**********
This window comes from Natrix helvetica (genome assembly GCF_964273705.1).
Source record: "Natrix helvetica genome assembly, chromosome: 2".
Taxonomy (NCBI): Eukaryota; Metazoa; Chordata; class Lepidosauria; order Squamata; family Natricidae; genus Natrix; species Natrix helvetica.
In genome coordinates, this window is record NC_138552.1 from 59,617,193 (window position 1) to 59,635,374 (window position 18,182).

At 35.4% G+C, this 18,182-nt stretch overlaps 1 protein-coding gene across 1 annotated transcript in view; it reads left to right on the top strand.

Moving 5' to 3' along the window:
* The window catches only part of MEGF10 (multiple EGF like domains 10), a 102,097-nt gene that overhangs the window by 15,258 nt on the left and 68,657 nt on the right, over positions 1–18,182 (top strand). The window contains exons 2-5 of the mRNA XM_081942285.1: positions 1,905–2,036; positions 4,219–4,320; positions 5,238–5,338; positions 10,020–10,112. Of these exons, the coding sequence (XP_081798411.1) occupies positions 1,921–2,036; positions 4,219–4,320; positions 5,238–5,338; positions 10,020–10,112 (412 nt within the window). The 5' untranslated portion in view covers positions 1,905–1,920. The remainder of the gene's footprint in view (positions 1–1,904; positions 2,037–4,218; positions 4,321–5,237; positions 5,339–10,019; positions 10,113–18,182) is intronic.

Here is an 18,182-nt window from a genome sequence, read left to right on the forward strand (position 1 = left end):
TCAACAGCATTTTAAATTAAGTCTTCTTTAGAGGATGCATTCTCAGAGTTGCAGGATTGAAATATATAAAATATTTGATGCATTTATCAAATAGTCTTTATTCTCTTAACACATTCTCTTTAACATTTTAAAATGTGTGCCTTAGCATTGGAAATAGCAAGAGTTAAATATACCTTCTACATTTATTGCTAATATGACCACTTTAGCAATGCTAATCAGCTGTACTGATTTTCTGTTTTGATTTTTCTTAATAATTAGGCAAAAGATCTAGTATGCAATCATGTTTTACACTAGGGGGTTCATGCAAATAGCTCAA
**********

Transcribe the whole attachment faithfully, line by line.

This window comes from Natrix helvetica (genome assembly GCF_964273705.1).
Source record: "Natrix helvetica genome assembly, chromosome: 2".
Taxonomy (NCBI): Eukaryota; Metazoa; Chordata; class Lepidosauria; order Squamata; family Natricidae; genus Natrix; species Natrix helvetica.
In genome coordinates, this window is record NC_138552.1 from 59,617,193 (window position 1) to 59,635,374 (window position 18,182).

At 35.4% G+C, this 18,182-nt stretch overlaps 1 protein-coding gene across 1 annotated transcript in view; it reads left to right on the top strand.

Moving 5' to 3' along the window:
* The window catches only part of MEGF10 (multiple EGF like domains 10), a 102,097-nt gene that overhangs the window by 15,258 nt on the left and 68,657 nt on the right, over positions 1–18,182 (top strand). The window contains exons 2-5 of the mRNA XM_081942285.1: positions 1,905–2,036; positions 4,219–4,320; positions 5,238–5,338; positions 10,020–10,112. Of these exons, the coding sequence (XP_081798411.1) occupies positions 1,921–2,036; positions 4,219–4,320; positions 5,238–5,338; positions 10,020–10,112 (412 nt within the window). The 5' untranslated portion in view covers positions 1,905–1,920. The remainder of the gene's footprint in view (positions 1–1,904; positions 2,037–4,218; positions 4,321–5,237; positions 5,339–10,019; positions 10,113–18,182) is intronic.

Here is an 18,182-nt window from a genome sequence, read left to right on the forward strand (position 1 = left end):
TCAACAGCATTTTAAATTAAGTCTTCTTTAGAGGATGCATTCTCAGAGTTGCAGGATTGAAATATATAAAATATTTGATGCATTTATCAAATAGTCTTTATTCTCTTAACACATTCTCTTTAACATTTTAAAATGTGTGCCTTAGCATTGGAAATAGCAAGAGTTAAATATACCTTCTACATTTATTGCTAATATGACCACTTTAGCAATGCTAATCAGCTGTACTGATTTTCTGTTTTGATTTTTCTTAATAATTAGGCAAAAGATCTAGTATGCAATCATGTTTTACACTAGGGGGTTCATGCAAATAGCTCAA